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Kerry Arrival in Kiev Puts Him on Russia Diplomacy Frontline

March 4 (Bloomberg) -- Secretary of State John Kerry arrived today in Kiev as the U.S. and its European allies sought ways to increase economic and diplomatic pressure to deter Russian military escalation in Ukraine’s Crimea region.

Kerry’s stop in the Ukrainian capital raises the stakes by putting him on the diplomatic front lines of an increasingly tense standoff. Ukraine’s acting President Oleksandr Turchynov said yesterday that Russia threatened to seize Ukrainian warships if they don’t surrender, and there were reports of more Russian troops moving into Crimea. Earlier, Russia denied a report that it had given the ships, located near the port of Sevastopol, a deadline to capitulate.

A Russian ultimatum to Ukraine “would constitute a dangerous escalation of the situation for which we would hold Russia directly responsible,” U.S. State Department spokeswoman Jen Psaki told reporters yesterday.

The U.S. administration is preparing sanctions to punish Russia for its military action in Crimea, and will announce an assistance package aimed at bolstering the fledging Ukrainian government, according to U.S. officials traveling with Kerry who spoke on condition they not be named because the penalties are not finalized. Travel and asset bans on Russian individuals and institutions are likely within days if Russia doesn’t de- escalate its actions in Ukraine and return its forces to barracks, the officials said.

Ukraine Test

Ukraine is becoming a test of whether Western economic and diplomatic weapons -- including sanctions -- can have much impact on Russian President Vladimir Putin, who has sent military forces into Crimea and threatened to intervene elsewhere in Ukraine in the name of protecting ethnic Russians. In doing so, U.S. and European officials said, Putin has violated several treaties, as well as the United Nations Charter, which under-gird security and stability in Europe.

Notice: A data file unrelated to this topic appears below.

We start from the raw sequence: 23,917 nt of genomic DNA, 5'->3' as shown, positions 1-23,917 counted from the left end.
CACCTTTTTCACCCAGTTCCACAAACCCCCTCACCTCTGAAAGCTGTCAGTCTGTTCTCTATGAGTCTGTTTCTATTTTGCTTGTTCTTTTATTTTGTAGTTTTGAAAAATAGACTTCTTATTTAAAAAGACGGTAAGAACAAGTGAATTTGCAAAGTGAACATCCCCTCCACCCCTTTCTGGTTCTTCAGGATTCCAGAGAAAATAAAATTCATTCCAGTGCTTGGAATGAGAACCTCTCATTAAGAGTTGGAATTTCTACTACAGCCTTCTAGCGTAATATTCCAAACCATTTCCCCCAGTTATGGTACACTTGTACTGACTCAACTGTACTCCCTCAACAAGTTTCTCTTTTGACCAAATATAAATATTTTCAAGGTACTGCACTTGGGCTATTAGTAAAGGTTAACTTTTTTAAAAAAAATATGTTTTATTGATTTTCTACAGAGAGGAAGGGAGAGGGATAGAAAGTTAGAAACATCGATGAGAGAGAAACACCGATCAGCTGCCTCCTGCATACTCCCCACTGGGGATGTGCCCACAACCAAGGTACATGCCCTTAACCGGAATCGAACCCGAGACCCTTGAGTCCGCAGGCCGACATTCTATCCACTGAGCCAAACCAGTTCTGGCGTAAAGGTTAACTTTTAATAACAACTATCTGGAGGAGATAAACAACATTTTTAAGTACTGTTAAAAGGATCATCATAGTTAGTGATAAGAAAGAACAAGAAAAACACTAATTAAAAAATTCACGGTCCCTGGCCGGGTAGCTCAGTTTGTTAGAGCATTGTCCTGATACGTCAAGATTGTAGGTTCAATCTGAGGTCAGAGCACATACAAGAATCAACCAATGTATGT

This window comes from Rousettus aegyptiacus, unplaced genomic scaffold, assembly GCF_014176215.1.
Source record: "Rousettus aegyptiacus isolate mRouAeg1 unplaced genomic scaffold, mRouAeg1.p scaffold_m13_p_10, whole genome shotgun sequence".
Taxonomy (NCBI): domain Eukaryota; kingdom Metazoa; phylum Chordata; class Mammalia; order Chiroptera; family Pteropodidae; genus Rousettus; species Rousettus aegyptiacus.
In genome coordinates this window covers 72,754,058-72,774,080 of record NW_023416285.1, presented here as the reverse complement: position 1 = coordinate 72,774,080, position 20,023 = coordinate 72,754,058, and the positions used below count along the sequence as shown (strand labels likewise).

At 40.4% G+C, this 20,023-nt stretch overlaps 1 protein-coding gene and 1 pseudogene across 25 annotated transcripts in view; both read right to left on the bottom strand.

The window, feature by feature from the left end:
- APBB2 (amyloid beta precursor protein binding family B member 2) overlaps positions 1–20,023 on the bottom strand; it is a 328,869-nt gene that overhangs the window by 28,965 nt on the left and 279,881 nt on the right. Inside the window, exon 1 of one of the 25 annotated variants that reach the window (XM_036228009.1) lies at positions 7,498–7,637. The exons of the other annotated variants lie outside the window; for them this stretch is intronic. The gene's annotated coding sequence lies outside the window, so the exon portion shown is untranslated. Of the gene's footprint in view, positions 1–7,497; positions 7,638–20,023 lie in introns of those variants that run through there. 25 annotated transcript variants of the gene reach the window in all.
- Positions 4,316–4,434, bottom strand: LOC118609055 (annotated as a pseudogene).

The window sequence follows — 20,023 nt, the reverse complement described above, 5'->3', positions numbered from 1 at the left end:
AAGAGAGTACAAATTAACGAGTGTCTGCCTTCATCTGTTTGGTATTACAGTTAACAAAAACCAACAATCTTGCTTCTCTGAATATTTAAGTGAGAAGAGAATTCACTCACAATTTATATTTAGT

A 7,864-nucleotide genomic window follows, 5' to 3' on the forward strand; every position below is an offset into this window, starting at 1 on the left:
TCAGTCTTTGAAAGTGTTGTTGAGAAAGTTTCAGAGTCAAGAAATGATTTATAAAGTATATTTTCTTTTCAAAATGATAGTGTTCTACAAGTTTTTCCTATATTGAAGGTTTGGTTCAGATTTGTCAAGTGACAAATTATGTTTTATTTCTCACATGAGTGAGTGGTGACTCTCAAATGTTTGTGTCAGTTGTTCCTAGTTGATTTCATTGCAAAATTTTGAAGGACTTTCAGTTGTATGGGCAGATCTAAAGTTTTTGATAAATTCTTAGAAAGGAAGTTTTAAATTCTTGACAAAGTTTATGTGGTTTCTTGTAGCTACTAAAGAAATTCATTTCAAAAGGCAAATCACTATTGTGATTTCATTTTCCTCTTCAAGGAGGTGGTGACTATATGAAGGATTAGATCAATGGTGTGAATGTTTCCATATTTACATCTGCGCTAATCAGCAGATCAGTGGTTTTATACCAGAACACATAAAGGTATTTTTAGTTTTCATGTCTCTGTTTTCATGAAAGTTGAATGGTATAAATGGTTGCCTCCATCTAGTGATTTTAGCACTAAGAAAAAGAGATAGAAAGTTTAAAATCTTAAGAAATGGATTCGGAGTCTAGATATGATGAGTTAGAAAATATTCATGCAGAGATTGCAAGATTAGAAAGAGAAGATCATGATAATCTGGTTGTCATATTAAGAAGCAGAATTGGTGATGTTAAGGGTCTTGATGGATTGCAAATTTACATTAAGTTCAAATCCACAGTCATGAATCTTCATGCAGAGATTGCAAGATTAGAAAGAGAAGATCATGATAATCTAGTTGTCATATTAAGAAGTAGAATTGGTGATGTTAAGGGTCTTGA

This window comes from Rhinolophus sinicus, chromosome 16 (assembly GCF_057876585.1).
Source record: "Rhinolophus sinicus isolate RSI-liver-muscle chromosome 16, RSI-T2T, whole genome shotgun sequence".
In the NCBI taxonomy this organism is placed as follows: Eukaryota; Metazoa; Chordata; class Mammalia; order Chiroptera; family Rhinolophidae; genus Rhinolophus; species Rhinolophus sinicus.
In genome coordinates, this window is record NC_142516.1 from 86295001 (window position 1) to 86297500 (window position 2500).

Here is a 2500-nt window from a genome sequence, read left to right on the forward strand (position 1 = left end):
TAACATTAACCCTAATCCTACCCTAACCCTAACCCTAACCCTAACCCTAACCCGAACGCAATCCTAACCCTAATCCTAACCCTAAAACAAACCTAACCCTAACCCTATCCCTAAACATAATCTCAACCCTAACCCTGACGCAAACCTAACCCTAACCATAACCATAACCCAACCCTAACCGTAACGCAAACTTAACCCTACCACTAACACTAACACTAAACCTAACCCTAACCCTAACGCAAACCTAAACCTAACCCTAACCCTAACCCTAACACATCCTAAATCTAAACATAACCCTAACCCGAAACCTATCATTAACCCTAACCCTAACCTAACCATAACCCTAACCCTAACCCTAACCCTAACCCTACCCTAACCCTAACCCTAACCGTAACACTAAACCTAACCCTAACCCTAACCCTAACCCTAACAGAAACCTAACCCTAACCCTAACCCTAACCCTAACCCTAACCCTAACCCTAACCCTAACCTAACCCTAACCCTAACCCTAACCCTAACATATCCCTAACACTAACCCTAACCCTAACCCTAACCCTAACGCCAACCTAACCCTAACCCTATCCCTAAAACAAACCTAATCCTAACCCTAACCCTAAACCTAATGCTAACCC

Putin said today Russia had no intention of annexing Crimea, though he called the ouster of pro-Russian President Viktor Yanukovych an illegal coup. Delivering his first public remarks since the overthrow, Putin called his military’s intervention in the Ukrainian region “completely legitimate.”

President Barack Obama, speaking to reporters yesterday before a White House meeting with Israeli Prime Minister Benjamin Netanyahu, said the U.S. and allies are preparing sanctions to show Russia its actions will be “costly.”

‘Isolate Russia’

“We are examining a whole series of steps -- economic, diplomatic -- that will isolate Russia” if it continues on its current course, said Obama, who spoke to Putin by telephone on March 1. One option he cited would be to send international monitors to “de-escalate the situation.”

Obama met for more than two hours last night with his National Security Council to discuss further steps the U.S. can take to pressure Russia into defusing the crisis, according to a senior administration official who described the closed-door session on condition of anonymity.

The Senate Foreign Relations Committee is “consulting with the administration on possible sanctions actions against individual Russians and Ukrainians that range from visa bans and asset freezes, to the suspension of military cooperation and sales, as well as economic sanctions,” the panel’s chairman, Democratic Senator Robert Menendez of New Jersey, said in an e- mailed statement.